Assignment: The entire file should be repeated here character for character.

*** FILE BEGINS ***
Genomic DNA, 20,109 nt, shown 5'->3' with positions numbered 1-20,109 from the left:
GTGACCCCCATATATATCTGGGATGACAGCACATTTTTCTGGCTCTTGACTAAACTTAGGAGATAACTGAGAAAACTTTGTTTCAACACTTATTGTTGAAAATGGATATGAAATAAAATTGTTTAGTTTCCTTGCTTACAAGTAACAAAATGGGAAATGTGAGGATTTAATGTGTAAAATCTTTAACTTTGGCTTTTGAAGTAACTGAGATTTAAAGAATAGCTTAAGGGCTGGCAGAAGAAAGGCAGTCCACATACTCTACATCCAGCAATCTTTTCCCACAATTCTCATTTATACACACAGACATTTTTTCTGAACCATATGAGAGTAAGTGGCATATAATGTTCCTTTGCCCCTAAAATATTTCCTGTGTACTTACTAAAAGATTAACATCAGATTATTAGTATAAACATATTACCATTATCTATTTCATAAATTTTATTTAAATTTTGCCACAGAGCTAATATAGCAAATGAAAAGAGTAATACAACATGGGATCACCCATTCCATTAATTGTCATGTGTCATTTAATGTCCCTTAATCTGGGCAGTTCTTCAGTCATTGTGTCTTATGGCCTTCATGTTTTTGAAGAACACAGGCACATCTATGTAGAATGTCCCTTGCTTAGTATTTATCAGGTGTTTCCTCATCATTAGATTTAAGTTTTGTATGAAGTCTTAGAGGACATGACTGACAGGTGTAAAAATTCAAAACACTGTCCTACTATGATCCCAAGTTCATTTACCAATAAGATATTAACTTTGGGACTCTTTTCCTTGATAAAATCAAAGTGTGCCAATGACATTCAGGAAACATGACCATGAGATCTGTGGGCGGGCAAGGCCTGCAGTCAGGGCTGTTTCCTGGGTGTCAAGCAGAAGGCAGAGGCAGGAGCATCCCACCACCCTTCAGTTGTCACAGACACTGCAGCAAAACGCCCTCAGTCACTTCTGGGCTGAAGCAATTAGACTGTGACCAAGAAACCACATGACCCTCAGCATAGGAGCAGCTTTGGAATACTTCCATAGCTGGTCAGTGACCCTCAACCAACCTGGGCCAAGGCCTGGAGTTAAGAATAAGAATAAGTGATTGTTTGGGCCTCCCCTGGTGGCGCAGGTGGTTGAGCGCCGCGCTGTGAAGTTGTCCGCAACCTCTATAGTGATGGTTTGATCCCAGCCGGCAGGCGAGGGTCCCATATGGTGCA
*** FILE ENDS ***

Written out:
Genomic DNA, 20,109 nt, shown 5'->3' with positions numbered 1-20,109 from the left:
GTGACCCCCATATATATCTGGGATGACAGCACATTTTTCTGGCTCTTGACTAAACTTAGGAGATAACTGAGAAAACTTTGTTTCAACACTTATTGTTGAAAATGGATATGAAATAAAATTGTTTAGTTTCCTTGCTTACAAGTAACAAAATGGGAAATGTGAGGATTTAATGTGTAAAATCTTTAACTTTGGCTTTTGAAGTAACTGAGATTTAAAGAATAGCTTAAGGGCTGGCAGAAGAAAGGCAGTCCACATACTCTACATCCAGCAATCTTTTCCCACAATTCTCATTTATACACACAGACATTTTTTCTGAACCATATGAGAGTAAGTGGCATATAATGTTCCTTTGCCCCTAAAATATTTCCTGTGTACTTACTAAAAGATTAACATCAGATTATTAGTATAAACATATTACCATTATCTATTTCATAAATTTTATTTAAATTTTGCCACAGAGCTAATATAGCAAATGAAAAGAGTAATACAACATGGGATCACCCATTCCATTAATTGTCATGTGTCATTTAATGTCCCTTAATCTGGGCAGTTCTTCAGTCATTGTGTCTTATGGCCTTCATGTTTTTGAAGAACACAGGCACATCTATGTAGAATGTCCCTTGCTTAGTATTTATCAGGTGTTTCCTCATCATTAGATTTAAGTTTTGTATGAAGTCTTAGAGGACATGACTGACAGGTGTAAAAATTCAAAACACTGTCCTACTATGATCCCAAGTTCATTTACCAATAAGATATTAACTTTGGGACTCTTTTCCTTGATAAAATCAAAGTGTGCCAATGACATTCAGGAAACATGACCATGAGATCTGTGGGCGGGCAAGGCCTGCAGTCAGGGCTGTTTCCTGGGTGTCAAGCAGAAGGCAGAGGCAGGAGCATCCCACCACCCTTCAGTTGTCACAGACACTGCAGCAAAACGCCCTCAGTCACTTCTGGGCTGAAGCAATTAGACTGTGACCAAGAAACCACATGACCCTCAGCATAGGAGCAGCTTTGGAATACTTCCATAGCTGGTCAGTGACCCTCAACCAACCTGGGCCAAGGCCTGGAGTTAAGAATAAGAATAAGTGATTGTTTGGGCCTCCCCTGGTGGCGCAGGTGGTTGAGCGCCGCGCTGTGAAGTTGTCCGCAACCTCTATAGTGATGGTTTGATCCCAGCCGGCAGGCGAGGGTCCCATATGGTGCA